When the nurse returned, she was with Mrs. X's OB/GYN. The doctor explained that what the nurse had seen on the sonogram suggested that the baby had Down syndrome. Furthermore, she explained, the baby's skull and heart were not properly formed. The doctor gave the baby no chance for long-term survival and said that it would "never leave the hospital." An amniocentesis was scheduled to confirm her diagnosis.

"We were devastated -- in total shock," Mrs. X explained. "We had been planning the nursery and picking out names and we just felt like we'd been hit with a ton of bricks."

The amniocentesis was performed at Millard Fillmore Hospital in Buffalo. It confirmed that the baby did indeed have Down syndrome. The couple asked for a second opinion on the heart and skull diagnosis and it was confirmed that there was no hope for long-term survival.

"We spent a lot of time crying and praying. We asked ourselves if it was fair to bring a child into the world only to have him live a short life filled with discomfort and pain. Would it also be fair to our firstborn for us to be in the hospital continuously? These are the questions we struggled with and we asked God to guide us."

The couple decided on an abortion, but they were not ready for what lay ahead.

"I guess we thought that it would be different if you were having an abortion for medical reasons. We thought that the procedure would be performed in a hospital, but it wasn't. We were sent to the same abortion office in Amherst that everyone else goes to, the one with the protesters outside," said Mrs. X.

One protester, in particular, drew the ire of Mrs. X and her husband.

"They make them stand out by the road, so you have to drive by them like it's some sort of perp walk. They were all holding signs and reciting prayers. One old woman had a sign that said 'Your baby is healthy, don't kill it.' I wanted to jump out of the car and scream at her, 'No, my baby is not healthy. How dare you suppose such a thing? How dare you judge me?'"

Three years removed from what she calls "the worst day of my life," Mrs. X's feelings haven't softened for those who would deny a woman the right to an abortion.

"They paint it as all so simple, so black-and-white. They want a woman to have her baby, no matter the circumstances. Then what? Who will adopt those unwanted babies? Have you ever looked at those adoption ads in the newspaper? 'Couple seeks healthy, white newborn.' What about the unhealthy babies? What about the non-white babies? Who will care for them? I never hear that answer presented."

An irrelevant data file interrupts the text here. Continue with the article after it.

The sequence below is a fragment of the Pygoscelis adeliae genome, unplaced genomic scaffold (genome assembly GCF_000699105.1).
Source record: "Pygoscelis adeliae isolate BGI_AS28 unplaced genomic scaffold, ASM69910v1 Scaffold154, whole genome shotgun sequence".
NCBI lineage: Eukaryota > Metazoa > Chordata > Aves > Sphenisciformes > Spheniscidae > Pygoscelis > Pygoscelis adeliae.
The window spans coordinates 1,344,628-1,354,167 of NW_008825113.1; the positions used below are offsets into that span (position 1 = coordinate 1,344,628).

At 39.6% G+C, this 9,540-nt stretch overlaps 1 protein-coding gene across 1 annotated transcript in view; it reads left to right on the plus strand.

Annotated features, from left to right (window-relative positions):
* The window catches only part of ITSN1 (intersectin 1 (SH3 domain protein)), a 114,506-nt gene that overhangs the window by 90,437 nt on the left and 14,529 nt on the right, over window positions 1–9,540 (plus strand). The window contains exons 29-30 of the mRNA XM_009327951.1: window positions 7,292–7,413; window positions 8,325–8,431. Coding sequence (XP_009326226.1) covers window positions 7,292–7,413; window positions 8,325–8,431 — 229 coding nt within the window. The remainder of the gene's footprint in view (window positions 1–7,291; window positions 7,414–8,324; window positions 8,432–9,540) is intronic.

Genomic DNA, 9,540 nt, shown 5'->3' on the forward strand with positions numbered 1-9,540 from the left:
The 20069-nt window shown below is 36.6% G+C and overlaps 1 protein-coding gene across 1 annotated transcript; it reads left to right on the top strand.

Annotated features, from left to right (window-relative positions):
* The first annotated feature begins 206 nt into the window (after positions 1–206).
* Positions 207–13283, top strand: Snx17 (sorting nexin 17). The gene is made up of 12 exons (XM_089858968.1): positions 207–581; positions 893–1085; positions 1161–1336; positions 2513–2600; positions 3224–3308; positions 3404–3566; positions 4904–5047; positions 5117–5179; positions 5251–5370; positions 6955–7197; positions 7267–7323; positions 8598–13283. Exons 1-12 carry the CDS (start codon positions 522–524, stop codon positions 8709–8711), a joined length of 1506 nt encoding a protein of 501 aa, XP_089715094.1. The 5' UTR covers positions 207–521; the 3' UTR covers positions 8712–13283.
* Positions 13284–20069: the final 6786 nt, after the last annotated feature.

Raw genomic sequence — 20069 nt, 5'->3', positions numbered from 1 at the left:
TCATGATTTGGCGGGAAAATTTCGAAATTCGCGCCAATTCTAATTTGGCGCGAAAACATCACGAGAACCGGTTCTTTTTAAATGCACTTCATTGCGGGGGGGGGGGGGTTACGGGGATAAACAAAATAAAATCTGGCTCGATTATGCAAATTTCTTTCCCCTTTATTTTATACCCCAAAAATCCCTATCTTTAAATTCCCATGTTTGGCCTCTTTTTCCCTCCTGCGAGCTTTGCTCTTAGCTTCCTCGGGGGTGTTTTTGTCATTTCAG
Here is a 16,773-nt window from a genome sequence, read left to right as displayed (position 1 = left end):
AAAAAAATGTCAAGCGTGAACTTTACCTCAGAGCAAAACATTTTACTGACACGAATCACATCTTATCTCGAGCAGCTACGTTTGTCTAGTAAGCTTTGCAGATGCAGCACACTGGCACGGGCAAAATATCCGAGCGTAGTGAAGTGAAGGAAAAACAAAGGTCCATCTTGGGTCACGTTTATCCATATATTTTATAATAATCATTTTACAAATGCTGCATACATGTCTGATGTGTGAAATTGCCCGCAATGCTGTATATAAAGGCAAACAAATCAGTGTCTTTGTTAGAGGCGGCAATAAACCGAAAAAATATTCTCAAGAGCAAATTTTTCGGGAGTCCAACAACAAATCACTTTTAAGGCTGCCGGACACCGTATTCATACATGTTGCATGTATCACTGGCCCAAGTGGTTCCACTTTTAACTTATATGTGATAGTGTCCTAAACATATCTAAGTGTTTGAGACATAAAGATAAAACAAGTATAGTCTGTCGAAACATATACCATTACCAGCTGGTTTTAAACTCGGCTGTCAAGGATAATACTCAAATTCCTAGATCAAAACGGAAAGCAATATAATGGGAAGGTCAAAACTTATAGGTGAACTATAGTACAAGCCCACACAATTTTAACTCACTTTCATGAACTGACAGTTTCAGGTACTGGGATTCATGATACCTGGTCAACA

Mrs. X also has a message for the South Dakota Legislature and, in the near future, the Supreme Court of the United States of America.

"Unless a person has had to lie on that table and feel what it's like to have an abortion, they shouldn't have a say as to what another woman can or cannot do with her body. There is a reason it is called pro-choice. It's because no one is pro-abortion. You can't go through what I did and ever want to have to live through it again."

She continued, "But a woman needs to have a choice, and have it be her and her partner's choice alone, as to what is best in their situation. I pray to God that none of the women holding up those signs in front of abortion clinics are ever put into the position that I was. But if they are, I also pray that they'll still have the right to decide for themselves what they should do."

Justice Harry Blackmun used the following words in introducing the opinion of the court in Roe v. Wade:

"We forthwith acknowledge our awareness of the sensitive and emotional nature of the abortion controversy, of the vigorous opposing views, even among physicians, and of the deep and seemingly absolute convictions that the subject inspires. One's philosophy, one's experiences, one's exposure to the raw edges of human existence, one's religious training, one's attitudes toward life and family and their values, and the moral standards one establishes and seeks to observe, are all likely to influence and to color one's thinking and conclusions about abortion."

He goes on to say, "Our task, of course, is to resolve the issue by constitutional measurement, free of emotion and of predilection. We seek earnestly to do this, and, because we do, we have inquired into, and in this opinion place some emphasis upon, medical and medical-legal history and what that history reveals about man's attitudes toward the abortion procedure over the centuries."

For the sake of all Miss and Mrs. X's who have lived and will have to live through "the worst day" of their lives, let's hope that the court follows the same conscientious route when the cards South Dakota have shuffled are dealt out in the court building.

Frank Thomas Croisdale is a Contributing Editor at the Niagara Falls Reporter. You can write him at NFReporter@adelphia.net.

Niagara Falls Reporter www.niagarafallsreporter.com Feb. 28 2006